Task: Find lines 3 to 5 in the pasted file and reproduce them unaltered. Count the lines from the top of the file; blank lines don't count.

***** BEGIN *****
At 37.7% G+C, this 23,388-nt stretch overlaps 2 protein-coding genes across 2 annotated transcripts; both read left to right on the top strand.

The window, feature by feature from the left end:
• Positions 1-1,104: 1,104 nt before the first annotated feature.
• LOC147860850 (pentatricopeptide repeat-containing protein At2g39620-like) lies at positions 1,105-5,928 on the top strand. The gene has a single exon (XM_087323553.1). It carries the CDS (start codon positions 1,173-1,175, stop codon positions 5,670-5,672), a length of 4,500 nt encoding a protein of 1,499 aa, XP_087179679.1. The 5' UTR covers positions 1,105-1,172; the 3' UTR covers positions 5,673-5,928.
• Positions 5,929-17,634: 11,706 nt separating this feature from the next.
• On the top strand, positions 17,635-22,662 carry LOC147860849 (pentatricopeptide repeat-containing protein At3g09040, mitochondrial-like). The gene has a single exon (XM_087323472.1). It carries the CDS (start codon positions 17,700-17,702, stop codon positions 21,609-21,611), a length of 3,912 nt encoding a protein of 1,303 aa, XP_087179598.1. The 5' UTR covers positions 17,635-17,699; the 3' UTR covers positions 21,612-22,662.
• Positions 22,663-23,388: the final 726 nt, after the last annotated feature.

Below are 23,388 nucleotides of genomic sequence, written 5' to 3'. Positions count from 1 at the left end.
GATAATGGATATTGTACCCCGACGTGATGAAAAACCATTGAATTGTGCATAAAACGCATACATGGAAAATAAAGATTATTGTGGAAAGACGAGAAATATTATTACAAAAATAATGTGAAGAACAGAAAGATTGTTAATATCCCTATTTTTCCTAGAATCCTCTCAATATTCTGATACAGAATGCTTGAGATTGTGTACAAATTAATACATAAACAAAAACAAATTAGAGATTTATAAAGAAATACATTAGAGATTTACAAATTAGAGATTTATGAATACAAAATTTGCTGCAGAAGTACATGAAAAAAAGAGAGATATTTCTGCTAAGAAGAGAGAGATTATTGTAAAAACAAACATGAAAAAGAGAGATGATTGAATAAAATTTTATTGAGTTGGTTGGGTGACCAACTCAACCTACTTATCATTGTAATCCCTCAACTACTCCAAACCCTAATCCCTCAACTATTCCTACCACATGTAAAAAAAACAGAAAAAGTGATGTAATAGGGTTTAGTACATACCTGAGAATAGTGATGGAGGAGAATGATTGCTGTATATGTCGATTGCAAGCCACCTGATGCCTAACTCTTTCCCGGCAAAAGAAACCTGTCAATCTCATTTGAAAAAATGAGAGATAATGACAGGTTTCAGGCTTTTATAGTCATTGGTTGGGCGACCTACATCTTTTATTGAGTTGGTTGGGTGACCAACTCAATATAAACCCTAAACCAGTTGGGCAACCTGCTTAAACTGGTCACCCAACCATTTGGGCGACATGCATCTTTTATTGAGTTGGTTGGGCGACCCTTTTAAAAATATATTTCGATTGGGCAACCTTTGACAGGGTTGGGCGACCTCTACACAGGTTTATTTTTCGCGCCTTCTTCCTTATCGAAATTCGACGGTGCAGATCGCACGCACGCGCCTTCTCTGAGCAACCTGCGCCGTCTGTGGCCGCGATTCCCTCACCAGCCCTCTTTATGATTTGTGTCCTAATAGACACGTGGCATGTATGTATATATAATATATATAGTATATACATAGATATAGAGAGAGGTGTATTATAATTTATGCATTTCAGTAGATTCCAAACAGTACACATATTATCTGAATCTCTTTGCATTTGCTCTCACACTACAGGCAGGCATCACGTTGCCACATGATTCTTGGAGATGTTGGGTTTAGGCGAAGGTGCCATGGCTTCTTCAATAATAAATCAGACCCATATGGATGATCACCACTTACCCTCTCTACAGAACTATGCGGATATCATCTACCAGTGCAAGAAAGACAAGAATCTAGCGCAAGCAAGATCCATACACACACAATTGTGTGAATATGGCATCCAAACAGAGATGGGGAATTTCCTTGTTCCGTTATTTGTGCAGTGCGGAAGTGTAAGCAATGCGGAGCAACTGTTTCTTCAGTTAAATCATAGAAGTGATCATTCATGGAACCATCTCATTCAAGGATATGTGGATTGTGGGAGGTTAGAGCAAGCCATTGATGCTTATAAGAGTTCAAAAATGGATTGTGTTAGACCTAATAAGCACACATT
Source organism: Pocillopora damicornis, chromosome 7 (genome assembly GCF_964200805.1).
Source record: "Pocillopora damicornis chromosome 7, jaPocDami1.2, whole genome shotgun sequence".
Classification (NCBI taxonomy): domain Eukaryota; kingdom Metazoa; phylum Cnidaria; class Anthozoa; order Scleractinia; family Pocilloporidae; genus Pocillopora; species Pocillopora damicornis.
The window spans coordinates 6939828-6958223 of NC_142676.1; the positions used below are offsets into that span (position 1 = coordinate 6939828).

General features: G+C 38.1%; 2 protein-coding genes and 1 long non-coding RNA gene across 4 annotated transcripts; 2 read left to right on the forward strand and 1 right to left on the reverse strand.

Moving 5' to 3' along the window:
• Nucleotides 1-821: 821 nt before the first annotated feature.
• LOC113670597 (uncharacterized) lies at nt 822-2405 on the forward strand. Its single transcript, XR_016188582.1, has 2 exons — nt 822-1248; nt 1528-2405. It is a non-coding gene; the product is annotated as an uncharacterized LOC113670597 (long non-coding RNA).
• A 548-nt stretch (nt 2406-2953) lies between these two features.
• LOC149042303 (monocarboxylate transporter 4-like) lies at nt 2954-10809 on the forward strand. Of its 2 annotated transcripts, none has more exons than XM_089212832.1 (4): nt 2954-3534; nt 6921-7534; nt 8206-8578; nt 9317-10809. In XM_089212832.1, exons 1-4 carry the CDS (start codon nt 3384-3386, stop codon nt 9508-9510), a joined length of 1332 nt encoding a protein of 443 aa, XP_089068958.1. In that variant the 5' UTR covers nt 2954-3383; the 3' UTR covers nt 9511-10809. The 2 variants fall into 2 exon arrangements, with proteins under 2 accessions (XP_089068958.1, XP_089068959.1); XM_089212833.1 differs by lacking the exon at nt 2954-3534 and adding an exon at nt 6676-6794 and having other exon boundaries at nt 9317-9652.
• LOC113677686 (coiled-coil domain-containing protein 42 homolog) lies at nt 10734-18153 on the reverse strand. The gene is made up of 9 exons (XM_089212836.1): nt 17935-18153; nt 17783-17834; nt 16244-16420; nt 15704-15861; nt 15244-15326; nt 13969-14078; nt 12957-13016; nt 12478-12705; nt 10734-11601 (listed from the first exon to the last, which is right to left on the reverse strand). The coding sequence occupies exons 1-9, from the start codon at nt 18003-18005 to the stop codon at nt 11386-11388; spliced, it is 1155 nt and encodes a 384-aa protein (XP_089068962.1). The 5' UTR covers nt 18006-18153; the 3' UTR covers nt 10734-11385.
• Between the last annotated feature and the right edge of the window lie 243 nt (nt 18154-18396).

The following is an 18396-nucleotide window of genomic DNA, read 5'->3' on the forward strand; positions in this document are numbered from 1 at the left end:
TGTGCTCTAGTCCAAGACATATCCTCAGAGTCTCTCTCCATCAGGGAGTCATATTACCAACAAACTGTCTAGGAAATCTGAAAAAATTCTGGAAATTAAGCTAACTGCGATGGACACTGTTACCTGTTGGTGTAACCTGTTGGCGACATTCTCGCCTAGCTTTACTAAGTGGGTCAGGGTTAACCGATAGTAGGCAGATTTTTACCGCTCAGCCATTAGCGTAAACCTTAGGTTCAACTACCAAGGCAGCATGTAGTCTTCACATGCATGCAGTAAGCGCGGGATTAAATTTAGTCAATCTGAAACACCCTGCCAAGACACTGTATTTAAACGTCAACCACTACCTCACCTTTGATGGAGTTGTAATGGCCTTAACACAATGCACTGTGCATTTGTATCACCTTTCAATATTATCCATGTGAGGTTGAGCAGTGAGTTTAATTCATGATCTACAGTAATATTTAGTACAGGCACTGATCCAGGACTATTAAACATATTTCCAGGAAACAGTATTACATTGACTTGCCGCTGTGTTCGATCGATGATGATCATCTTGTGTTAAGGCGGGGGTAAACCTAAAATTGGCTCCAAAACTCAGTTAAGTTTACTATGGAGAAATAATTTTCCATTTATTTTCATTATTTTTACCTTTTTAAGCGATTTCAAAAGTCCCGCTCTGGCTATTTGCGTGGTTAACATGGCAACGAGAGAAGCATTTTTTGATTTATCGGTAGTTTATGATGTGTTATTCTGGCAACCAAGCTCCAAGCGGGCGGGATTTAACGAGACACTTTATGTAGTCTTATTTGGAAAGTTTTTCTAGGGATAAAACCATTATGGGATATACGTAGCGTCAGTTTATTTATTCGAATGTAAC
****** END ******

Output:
• Positions 1-1,104: 1,104 nt before the first annotated feature.
• LOC147860850 (pentatricopeptide repeat-containing protein At2g39620-like) lies at positions 1,105-5,928 on the top strand. The gene has a single exon (XM_087323553.1). It carries the CDS (start codon positions 1,173-1,175, stop codon positions 5,670-5,672), a length of 4,500 nt encoding a protein of 1,499 aa, XP_087179679.1. The 5' UTR covers positions 1,105-1,172; the 3' UTR covers positions 5,673-5,928.
• Positions 5,929-17,634: 11,706 nt separating this feature from the next.